πŸ”’ 1-2 Digits Major system

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The WRI divides global emissions into 4 top-level sectors (in order of decreasing magnitude):

  1. ⚑️ Energy (electricity, heat, and transport): 73.2%
  2. 🚜 Agriculture, forestry, and other land-use (AFOLU): 18.4%
  3. 🏭 Industry (cement, ammonia, plastics, and other chemicals): 5.2%
  4. πŸ—‘ Waste: 3.2%

The principle behind the major system is to associate a unique consonant sound or related set of consonant sounds with each digit. Then, we can read the digits like an abjad by converting numbers into words and words back into numbers.

A Possible Mapping

NumberConsonant
0s, z, soft c
1t, d
2n, ng
3m
4r
5l
6sh, ch, j
7k, hard c, hard g, hard ch, q, qu
8f, v, th, dh
9p, b

For our example:

  1. ⚑️ Energy: 73.2% -> KMN
  2. 🚜 AFOLU: 18.4% -> TFR
  3. 🏭 Industry: 5.2% -> LN
  4. πŸ—‘ Waste: 3.2% -> MN

With a little practice, we get better at turning these into words (the more concrete, the better):

  • KMN -> Camion, Come on, Caiman
  • TFR -> Tover (Dutch for "magic"), To throw, taffrail (dropping the l)
  • LN -> Lion, lan, lawn, lane
  • MN -> Money, moan, man

Now, all we have to do is memorize a pairing between two much less abstract objects. For energy and "caiman", I might imagine a radioactively-glowing alligatorid puffing black smoke from its orifices. For AFOLU and "tover" (magic), I visualize a magician converting a large John Deere Tractor into a puff of smoke (actions are more memorable). For industry and "lion," it's a lion trapped in cement, struggling to free itself while it's buried alive in fertilizer (emotional imagery works even better). For waste and money, the Joker burns his large pile of cash.

And it's these pairings that I'll put in my Anki (and if I have the time I'll add or even draw a picture for extra stickiness).

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With a little practice, you'll soon get better and faster at this entire process. At the next layer of resolution, we go through the same process

  1. 🏭 Energy use in industry: 24.2% -> NRN -> Neuron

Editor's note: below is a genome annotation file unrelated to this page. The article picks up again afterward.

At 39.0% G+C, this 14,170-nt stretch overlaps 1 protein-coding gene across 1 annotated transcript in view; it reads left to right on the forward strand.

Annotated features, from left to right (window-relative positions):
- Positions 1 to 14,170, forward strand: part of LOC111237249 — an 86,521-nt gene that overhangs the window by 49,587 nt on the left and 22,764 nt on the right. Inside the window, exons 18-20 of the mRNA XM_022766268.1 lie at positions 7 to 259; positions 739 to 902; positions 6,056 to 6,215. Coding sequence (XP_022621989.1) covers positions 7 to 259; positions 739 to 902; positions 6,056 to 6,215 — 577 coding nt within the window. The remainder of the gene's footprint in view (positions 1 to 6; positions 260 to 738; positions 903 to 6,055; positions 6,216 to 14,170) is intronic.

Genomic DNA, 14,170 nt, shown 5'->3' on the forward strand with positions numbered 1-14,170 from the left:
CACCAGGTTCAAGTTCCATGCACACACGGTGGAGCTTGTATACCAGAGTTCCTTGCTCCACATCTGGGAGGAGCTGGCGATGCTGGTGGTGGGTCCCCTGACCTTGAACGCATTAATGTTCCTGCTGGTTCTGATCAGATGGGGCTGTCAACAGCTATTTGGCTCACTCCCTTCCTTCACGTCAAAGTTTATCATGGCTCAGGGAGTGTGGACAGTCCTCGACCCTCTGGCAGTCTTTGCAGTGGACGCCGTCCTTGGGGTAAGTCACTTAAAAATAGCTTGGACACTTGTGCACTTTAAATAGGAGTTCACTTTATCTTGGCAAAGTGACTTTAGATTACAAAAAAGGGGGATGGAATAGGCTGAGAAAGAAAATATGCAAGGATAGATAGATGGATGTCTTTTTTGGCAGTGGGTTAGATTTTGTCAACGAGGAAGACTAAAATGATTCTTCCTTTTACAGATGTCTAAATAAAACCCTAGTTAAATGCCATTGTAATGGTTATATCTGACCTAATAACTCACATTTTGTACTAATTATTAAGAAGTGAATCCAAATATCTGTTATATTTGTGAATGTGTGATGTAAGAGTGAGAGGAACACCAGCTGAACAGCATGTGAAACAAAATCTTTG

2. πŸš— Transport: 16.2% -> DCHN -> Dejeune (from Fr. for "breakfast")
  3. 🏘 Energy use in buildings: 17.5% -> TKL -> Tackle
  4. πŸŽ‰ Unallocated fuel combustion: 7.8% -> KF -> Keef
  5. πŸŒ‹ Fugitive emissions from energy production: 5.8% -> LF -> Love
  6. 🚜 🎣 Energy in Agriculture & Fishing: 1.7% -> DK -> Dock

I'll leave the final images to you.

Special symbols

There's more to numbers than the numerals. There are decimals, percentage signs, ranges, and powers. Without these, how would you know whether "lion" is 52 or 5.2 and "money" 32 or 3.2. Usually, context suffices. Take decimals: if you understand the physical origins of emissions, you'll know that energy production operates at a much larger scale than emissions from cement and ammonia production or from anaerobic respiration in oxygen-poor landfills. But when you need more help, you can use specific memory pegs for these special characters. E.g.: a decimal might become a laser pointer. To make numbers even more memorable, imagine a super-powerful laser slicing the remaining objects in half.

This is a starting point for memorizing 2 or more digits. But it may be slightly overkill for memorizing single digits (as with order of a sequence of elements). And it doesn't help us memorize the units (which are subject to the same problems of interference as digits). Nor sources (with a flurry of names and organizational initialisms). So stay tuned, for the follow-ups.